These are real people

I work in a homeless shelter and because I do, I see a lot of things people do not normally see. I am in this place for eight hours five days a week.  I know many of the clients by name and I know how and why they are in a this homeless shelter. It is easy to let yourself become detached and cynical towards the homeless community. For a while I was. I was frustrated with the lack of motivation from clients and frustrated with the amount of help given to them with no “thank you’s” given in return.

I would like to ask you a question:
“How many times was Jesus thanked while he was walking around on this planet dirt?”  I just googled it and I don’t think he was ever thanked by anyone. If he ever was thanked it was not very often. How many times did Jesus give thanks or tell his disciples to be thankful? Now this is recorded and I am pretty sure we have been commanded to be thankful in every situation.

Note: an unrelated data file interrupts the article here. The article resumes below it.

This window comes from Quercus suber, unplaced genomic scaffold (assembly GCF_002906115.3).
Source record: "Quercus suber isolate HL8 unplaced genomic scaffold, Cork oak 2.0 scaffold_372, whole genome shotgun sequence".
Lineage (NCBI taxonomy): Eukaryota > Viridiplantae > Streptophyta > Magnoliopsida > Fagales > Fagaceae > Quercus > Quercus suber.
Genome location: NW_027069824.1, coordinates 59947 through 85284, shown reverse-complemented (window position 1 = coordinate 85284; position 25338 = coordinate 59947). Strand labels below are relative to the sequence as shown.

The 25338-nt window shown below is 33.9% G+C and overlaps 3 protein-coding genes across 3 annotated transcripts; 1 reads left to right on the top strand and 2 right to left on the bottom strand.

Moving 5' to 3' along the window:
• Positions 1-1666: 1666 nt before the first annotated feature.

Most of us have no idea what it is like to be homeless. We have no idea what it is like to have to carry everything we own on our backs. We don’t know what it is like to have no one to turn to because every single bridge we have is burned. Most of the time homelessness is a cycle. Many of the people in our shelter are here because their parents were homeless and the government has given them everything so they see no need to work for anything. Our welfare system is very flawed, but I’m not here to talk about that.  Not everyone in this homeless shelter is trying to sponge off the government. Some of these people have been beaten by their spouses and have nowhere else to go. Some of these people have given their lives over to drugs or alcohol.  A lot of them have been ostracized from their families because of reasons we will never understand.  I have heard stories that will make you want to vomit. Terrible hurts I can never comprehend and neither can you. I’m telling you this because, as a 24 year old woman who has been given every opportunity in life, I know nothing of true struggle. Here is the problem I see surrounding homelessness and the people wanting to “help.”